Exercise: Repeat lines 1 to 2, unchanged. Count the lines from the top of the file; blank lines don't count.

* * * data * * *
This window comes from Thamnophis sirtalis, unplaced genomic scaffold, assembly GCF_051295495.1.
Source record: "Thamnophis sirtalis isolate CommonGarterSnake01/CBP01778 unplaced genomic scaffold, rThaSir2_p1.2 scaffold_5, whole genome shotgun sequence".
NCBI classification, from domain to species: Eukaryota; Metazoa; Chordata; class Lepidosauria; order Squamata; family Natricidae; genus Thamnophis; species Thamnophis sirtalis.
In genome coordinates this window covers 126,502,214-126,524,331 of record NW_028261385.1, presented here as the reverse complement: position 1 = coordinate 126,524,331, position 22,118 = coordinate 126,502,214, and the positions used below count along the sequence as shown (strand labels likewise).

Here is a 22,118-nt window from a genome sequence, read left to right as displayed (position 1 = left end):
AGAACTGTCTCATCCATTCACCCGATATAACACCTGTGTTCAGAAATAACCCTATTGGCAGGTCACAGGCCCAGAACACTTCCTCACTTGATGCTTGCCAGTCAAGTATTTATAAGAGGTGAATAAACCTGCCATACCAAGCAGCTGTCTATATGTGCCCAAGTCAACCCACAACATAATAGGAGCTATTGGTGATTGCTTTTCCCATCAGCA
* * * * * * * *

This window comes from Thamnophis sirtalis, unplaced genomic scaffold, assembly GCF_051295495.1.
Source record: "Thamnophis sirtalis isolate CommonGarterSnake01/CBP01778 unplaced genomic scaffold, rThaSir2_p1.2 scaffold_5, whole genome shotgun sequence".